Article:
Some misuse or maltreatment of books is less obvious at first glance, but keenly observed by the discerning book re-seller. Books seem to be convenient coasters, yielding covers decorated with coffee rings or other, usually sticky, substances. They are a convenient place to note phone numbers, appointments, and shopping lists, especially on those blank or nearly blank early pages. Dog-eared pages indicate how frequently the reader stopped for a while, or how many places she thought worth returning to. Can’t they find a slip of scrap paper, even a piece of tissue, to mark these places? I give away bookmarks with purchases in a partial attempt to keep pages smooth. It is hard to tell how many cracked spines these days are due to the appalling practice of leaving a book open, face down, flat, until it is read again. As you might guess, I handle the books I read gently, and often when I finish, even with a mass market paperback, you can barely tell it’s been read. Yet more and more frequently I find spines cracking and pages spilling out in new books on the first reading, leading me to believe that lax manufacturing standards rather than abusive book handling may be the cause.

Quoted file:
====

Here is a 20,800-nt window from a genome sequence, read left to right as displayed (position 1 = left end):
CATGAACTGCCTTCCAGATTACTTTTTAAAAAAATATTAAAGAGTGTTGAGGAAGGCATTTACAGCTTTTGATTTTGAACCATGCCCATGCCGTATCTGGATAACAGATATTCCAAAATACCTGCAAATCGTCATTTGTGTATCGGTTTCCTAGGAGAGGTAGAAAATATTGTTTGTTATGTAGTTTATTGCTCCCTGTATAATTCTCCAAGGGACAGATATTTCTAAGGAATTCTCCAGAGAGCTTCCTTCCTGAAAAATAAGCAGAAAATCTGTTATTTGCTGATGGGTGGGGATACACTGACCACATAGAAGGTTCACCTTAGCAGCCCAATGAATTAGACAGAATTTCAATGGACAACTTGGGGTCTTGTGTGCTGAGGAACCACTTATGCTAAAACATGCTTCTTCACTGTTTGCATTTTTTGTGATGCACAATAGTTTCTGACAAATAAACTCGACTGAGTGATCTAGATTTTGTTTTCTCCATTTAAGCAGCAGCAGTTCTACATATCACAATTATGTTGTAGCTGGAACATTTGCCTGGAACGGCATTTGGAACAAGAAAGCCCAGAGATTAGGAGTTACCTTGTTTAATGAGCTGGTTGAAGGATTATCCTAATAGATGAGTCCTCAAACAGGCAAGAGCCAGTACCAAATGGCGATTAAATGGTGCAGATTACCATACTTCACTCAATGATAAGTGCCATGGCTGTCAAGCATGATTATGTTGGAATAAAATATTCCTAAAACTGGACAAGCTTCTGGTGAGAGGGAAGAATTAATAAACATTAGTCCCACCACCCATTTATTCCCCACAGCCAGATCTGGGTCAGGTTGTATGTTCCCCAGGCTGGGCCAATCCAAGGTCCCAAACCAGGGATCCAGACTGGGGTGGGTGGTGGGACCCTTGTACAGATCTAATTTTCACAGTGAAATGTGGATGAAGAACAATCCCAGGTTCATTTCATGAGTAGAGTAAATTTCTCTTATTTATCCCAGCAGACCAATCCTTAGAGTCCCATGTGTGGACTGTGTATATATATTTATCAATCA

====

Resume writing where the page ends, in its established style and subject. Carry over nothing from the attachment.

Other signs of abuse or indifference are the “rolled” paperbacks, missing covers, and storage in damp basements (or around here, barns). I don’t fault someone for wanting to roll back half of a book as if it were a magazine, if that makes reading more comfortable for them; it’s their book. But it creates heavily creased, rounded spines, loose pages, and a book that looks ugly on the shelf. It’s definitely not my image of a “gently used” book, per my advertising. When customers return rolled books I know they have purchased from me in good condition, I bite my tongue to keep from saying, “What have you done to my baby?” Missing covers are sometimes just damage from rough treatment, but on occasion people have turned up with whole cartons of paperback books with the front covers neatly torn off. When I explain that I can’t take them, not only because they are incomplete, but because they were most likely sold illegally, and explain about returned books and authors’ royalties, etc., I get sheepish hemming and hawing but never a straight answer on where they came from. Books that smell of mildew usually come in large batches when people are cleaning house (or barn), and it doesn’t take much explanation about why I cannot resell them. More common are the “wavy” pages and brown stains from those who claim they read in the tub (never that anything was spilled on the book, or that it was left outside). As with the rolled books, I support anyone who reads their own books in any way they want, in the tub, or in the rain. I just want them to understand that the book is not then very appealing to anyone else.